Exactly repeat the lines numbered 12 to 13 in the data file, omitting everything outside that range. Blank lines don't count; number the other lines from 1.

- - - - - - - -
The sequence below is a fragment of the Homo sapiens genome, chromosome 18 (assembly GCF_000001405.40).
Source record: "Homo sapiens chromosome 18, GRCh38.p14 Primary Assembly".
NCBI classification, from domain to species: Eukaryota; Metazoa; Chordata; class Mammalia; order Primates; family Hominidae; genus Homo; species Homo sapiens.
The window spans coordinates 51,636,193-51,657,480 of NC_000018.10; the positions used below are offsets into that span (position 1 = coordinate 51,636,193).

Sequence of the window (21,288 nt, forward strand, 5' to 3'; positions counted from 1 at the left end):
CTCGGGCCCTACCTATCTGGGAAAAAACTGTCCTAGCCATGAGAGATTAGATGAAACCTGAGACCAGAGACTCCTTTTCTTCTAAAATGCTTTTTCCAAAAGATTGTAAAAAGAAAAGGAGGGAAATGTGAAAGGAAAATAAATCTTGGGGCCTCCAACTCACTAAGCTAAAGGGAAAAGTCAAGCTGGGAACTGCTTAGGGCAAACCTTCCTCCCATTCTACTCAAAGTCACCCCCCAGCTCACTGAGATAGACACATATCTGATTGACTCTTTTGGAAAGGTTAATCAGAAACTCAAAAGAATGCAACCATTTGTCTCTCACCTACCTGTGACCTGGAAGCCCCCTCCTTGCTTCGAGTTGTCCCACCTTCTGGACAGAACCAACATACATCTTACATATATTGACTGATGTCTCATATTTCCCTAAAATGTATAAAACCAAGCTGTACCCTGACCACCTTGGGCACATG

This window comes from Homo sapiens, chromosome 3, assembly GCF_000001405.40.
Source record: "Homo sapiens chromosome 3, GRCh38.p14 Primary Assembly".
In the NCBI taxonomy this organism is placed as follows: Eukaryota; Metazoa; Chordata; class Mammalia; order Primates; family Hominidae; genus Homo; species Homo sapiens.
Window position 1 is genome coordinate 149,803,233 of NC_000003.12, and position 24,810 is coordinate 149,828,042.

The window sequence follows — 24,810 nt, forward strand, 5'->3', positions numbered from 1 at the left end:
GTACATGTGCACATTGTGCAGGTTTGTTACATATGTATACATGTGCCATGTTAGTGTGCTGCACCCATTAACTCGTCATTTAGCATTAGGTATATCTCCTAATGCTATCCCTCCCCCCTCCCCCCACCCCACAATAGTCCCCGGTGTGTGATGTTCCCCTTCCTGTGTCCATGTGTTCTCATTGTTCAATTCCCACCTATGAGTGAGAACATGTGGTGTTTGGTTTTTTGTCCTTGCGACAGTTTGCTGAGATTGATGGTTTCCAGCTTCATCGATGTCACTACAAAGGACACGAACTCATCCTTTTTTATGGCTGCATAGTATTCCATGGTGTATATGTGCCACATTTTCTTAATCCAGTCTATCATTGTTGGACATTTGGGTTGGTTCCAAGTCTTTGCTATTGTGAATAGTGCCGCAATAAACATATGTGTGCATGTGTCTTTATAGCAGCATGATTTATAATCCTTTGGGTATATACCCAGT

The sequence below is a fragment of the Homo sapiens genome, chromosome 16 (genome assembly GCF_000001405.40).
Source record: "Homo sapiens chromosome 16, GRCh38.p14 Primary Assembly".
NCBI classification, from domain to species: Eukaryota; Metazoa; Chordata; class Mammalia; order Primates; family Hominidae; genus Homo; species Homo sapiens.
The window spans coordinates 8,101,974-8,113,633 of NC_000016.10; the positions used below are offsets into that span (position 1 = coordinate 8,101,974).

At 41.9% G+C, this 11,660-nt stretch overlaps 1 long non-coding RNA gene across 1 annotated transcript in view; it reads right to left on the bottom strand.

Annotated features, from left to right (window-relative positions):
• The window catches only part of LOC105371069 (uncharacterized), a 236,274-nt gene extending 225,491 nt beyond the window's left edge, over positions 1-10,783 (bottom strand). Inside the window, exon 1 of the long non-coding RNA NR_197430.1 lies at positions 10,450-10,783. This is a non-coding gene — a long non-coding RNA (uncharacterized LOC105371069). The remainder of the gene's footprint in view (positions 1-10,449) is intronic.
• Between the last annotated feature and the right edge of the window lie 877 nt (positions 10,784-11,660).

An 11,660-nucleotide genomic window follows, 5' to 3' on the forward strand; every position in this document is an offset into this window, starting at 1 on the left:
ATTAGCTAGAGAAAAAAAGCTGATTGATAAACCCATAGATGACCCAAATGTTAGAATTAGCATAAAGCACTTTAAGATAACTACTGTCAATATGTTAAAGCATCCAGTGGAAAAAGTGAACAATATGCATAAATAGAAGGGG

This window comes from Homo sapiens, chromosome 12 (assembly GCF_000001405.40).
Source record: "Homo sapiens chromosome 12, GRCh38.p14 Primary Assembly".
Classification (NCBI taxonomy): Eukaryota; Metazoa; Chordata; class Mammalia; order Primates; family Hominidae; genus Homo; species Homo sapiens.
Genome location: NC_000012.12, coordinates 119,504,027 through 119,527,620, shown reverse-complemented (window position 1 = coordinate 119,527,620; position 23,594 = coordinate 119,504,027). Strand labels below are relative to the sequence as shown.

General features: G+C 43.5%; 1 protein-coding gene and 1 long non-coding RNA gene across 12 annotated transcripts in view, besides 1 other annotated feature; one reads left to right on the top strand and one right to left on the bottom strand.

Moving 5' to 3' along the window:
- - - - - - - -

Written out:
GTACATGTGCACATTGTGCAGGTTTGTTACATATGTATACATGTGCCATGTTAGTGTGCTGCACCCATTAACTCGTCATTTAGCATTAGGTATATCTCCTAATGCTATCCCTCCCCCCTCCCCCCACCCCACAATAGTCCCCGGTGTGTGATGTTCCCCTTCCTGTGTCCATGTGTTCTCATTGTTCAATTCCCACCTATGAGTGAGAACATGTGGTGTTTGGTTTTTTGTCCTTGCGACAGTTTGCTGAGATTGATGGTTTCCAGCTTCATCGATGTCACTACAAAGGACACGAACTCATCCTTTTTTATGGCTGCATAGTATTCCATGGTGTATATGTGCCACATTTTCTTAATCCAGTCTATCATTGTTGGACATTTGGGTTGGTTCCAAGTCTTTGCTATTGTGAATAGTGCCGCAATAAACATATGTGTGCATGTGTCTTTATAGCAGCATGATTTATAATCCTTTGGGTATATACCCAGT

The sequence below is a fragment of the Homo sapiens genome, chromosome 16 (genome assembly GCF_000001405.40).